100 years since Mount Mulligan mine explosion claimed 75 lives

Published: 17 Sep 2021

On 19 September 1921 a massive explosion killed 75 mineworkers at Mount Mulligan. It was Queensland's biggest industrial disaster.

Mount Mulligan is 170kms west of Cairns. Coal mining supported the town from 1914 to 1958. Until then, the town did not even have a cemetery.

A rescue effort which began immediately after the explosion and continued for 5 days was fruitless.

The cause of the explosion was never determined beyond doubt, despite a Royal Commission. However, of several theories advanced it seems likely that the firing of an explosive on top of a block of machine cut coal, not placed in a shot hole, initiated the disaster. It is also recorded that dust levels were extremely high, providing a highly combustible atmosphere. Procedures for handling of explosives at the mine were lax, there was little in the way of stone dusting and watering, and it had been over 5 months since the last inspection by the Mines Department.

The Mt Mulligan disaster paved the way for a separate Coal Mining Act in Queensland. The 1925 Act provided for:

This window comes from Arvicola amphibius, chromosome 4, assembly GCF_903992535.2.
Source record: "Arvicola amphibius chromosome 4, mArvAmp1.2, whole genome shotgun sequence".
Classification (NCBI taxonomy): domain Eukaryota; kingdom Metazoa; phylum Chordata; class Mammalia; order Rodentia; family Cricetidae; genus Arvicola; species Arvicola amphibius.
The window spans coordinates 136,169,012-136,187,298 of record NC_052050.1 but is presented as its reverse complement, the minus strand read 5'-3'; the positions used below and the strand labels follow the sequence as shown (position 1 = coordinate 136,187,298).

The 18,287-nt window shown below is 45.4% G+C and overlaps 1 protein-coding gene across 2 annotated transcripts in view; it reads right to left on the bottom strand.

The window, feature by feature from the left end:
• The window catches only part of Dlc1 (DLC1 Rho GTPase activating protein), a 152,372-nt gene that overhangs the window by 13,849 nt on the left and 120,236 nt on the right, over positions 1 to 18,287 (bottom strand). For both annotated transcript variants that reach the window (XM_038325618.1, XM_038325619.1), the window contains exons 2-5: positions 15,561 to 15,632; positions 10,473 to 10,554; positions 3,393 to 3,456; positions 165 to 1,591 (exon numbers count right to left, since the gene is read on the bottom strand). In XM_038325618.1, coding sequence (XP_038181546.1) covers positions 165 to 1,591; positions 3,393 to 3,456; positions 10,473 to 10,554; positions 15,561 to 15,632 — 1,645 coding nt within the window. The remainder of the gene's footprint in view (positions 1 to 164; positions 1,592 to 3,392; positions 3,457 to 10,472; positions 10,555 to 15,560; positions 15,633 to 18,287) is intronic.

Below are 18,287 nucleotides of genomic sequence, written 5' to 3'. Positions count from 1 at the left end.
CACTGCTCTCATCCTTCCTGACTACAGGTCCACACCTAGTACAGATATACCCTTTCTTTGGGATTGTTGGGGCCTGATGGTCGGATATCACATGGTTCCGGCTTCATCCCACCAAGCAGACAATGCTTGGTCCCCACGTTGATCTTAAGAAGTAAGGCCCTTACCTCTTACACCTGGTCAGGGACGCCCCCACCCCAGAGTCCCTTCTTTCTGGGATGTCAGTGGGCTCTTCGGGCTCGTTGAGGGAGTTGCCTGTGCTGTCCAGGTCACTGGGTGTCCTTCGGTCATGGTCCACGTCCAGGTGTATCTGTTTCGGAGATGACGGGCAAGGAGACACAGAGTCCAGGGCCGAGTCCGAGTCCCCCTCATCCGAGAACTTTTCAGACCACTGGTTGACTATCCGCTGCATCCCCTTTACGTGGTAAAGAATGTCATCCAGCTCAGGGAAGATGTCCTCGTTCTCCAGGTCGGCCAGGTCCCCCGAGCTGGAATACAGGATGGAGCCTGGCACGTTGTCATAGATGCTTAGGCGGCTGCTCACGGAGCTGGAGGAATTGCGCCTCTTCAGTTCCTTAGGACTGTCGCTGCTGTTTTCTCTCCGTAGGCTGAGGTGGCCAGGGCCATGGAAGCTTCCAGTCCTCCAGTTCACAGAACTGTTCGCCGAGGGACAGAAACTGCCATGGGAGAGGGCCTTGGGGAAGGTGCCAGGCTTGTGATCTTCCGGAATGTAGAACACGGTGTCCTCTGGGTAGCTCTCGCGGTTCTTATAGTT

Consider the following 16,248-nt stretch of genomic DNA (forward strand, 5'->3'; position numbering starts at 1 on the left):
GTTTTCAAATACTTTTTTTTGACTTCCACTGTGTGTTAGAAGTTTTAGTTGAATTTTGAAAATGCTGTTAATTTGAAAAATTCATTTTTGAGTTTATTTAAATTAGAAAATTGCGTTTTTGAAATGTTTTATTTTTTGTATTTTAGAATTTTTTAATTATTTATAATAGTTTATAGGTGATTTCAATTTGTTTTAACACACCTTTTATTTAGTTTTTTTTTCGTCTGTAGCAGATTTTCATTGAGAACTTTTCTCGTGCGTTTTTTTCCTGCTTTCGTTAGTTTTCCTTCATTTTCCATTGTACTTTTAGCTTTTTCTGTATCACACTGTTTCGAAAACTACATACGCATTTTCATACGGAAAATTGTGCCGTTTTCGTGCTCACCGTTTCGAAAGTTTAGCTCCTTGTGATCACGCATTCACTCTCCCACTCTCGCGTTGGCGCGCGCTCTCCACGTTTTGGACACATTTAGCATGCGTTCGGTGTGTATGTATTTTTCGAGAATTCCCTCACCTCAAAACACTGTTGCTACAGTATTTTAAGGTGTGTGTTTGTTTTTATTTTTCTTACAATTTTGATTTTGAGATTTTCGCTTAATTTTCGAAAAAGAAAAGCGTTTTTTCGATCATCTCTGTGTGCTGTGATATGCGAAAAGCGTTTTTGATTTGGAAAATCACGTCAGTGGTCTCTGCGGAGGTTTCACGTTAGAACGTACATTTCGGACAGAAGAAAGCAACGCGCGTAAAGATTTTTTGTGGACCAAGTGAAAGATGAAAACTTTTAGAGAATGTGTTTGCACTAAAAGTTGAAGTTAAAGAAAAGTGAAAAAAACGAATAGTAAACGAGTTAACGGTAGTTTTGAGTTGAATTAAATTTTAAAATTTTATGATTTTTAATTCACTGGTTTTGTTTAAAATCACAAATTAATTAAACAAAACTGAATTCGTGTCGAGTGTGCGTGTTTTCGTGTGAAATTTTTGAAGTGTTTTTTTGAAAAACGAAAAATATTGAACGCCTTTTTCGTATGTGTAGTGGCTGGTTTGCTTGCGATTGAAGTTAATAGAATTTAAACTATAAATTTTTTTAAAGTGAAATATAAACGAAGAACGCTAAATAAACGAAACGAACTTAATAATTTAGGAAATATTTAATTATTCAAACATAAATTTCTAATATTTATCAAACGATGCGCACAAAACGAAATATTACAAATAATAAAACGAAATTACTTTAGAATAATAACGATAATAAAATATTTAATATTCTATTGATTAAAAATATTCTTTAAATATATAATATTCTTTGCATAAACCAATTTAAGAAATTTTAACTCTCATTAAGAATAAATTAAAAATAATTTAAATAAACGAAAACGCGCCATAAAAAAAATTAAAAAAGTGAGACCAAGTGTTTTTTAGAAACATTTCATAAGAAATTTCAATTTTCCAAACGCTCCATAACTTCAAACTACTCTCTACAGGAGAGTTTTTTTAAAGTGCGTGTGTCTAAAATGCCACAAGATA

•    the appointment of Mines Inspectors who must have practical mining experience
    •    the recording of mine deputy safety inspections in individual reports
    •    specifically designed and “permitted” explosives and rules for their use in coal mines
    •    the use of safety lamps or electric camp lamps for lighting for individual miners and the banning of naked lights
    •    rules for the application of stone dust
    •    the establishment of Mines Rescue Stations in all mining districts
    •    rules for air flow and the use of ventilation fans.

This year, on Sunday 19 September, a special tribute will be held at Mount Mulligan to commemorate the miners who were killed. You can find more details about the event via this Facebook Link.

Here is a short film from the Mine Accidents Youtube channel: